Authors
Tim Pawl
University of St. Thomas, Minnesota
Abstract
Many Christians seem to have difficulty in their worldview insofar as they affirm: (1) If a person cannot do something, then that person is not blameworthy for not doing that action, (2) No one has it within his or her power to acquire faith, and (3) Some individuals who do not have the virtue of faith are nevertheless blameworthy for not having faith. These propositions together appear to entail a contradiction. In this paper I show how the Christian philosopher, St. Thomas Aquinas, affirms these propositions but avoids the contradiction because of his understanding of faith, blame, and grace.
Keywords St. Thomas Aquinas  Blame  Christianity  Faith
Categories (categorize this paper)
Options
Edit this record
Mark as duplicate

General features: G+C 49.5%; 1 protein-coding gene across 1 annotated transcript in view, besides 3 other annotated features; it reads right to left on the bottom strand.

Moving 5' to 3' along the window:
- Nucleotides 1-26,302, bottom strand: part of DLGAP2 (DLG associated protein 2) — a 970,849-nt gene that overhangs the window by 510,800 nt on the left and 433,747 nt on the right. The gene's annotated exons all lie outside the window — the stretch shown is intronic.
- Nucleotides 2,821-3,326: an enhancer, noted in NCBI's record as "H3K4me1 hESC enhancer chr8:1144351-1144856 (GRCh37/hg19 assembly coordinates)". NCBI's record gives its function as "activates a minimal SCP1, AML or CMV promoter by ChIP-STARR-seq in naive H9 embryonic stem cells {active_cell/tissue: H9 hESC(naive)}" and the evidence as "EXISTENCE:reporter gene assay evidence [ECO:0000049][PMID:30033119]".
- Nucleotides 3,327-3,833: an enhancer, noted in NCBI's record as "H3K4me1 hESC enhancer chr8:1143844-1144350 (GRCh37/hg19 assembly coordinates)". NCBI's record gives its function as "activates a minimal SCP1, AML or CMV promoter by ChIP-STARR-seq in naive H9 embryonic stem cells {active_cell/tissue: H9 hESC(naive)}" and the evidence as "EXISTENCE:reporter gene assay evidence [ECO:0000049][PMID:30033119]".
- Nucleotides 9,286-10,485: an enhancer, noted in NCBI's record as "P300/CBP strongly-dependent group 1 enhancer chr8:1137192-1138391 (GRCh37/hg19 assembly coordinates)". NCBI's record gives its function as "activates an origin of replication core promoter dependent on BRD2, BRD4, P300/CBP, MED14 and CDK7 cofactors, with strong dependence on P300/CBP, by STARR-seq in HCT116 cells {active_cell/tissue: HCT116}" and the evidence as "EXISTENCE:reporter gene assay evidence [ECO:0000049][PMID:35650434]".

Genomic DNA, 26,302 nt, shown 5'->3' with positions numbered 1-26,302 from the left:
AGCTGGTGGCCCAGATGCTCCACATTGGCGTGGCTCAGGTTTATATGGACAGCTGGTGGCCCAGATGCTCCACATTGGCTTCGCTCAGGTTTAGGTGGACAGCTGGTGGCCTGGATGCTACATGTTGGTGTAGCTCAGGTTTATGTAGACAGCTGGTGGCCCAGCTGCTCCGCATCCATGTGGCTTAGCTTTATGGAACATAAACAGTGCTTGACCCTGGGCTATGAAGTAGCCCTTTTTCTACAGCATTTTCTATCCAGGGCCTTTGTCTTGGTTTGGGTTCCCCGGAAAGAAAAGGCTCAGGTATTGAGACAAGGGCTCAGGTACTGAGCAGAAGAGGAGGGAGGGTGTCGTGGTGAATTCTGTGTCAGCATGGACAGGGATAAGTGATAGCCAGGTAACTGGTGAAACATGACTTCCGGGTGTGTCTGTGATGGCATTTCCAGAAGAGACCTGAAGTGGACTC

Export citation
Find it on Scholar
Request removal from index
Revision history

Download options

PhilArchive copy

 PhilArchive page | Other versions
External links

Setup an account with your affiliations in order to access resources via your University's proxy server
Configure custom proxy (use this if your affiliation does not provide a proxy)
Through your library

References found in this work BETA

No references found.

Add more references

Citations of this work BETA

No citations found.

Add more citations

Similar books and articles

Aquinas on Faith and Science.Kenneth J. Konyndyk - 1995 - Faith and Philosophy 12 (1):3-21.
Faith, Faithfulness, and Virtue.Robert Audi - 2011 - Faith and Philosophy 28 (3):294-309.
Faith and Reason in the Wake of Milbank and Pickstock.Michael M. Waddell - 2008 - International Philosophical Quarterly 48 (3):381-396.
John I. Jenkins: Knowledge and Faith in Thomas Aquinas.Patrick Lee - 2001 - Faith and Philosophy 18 (1):127-132.

Analytics

Added to PP index
2015-01-09

Total views
122 ( #75,824 of 2,348,275 )

Recent downloads (6 months)
10 ( #63,348 of 2,348,275 )

How can I increase my downloads?

Downloads

My notes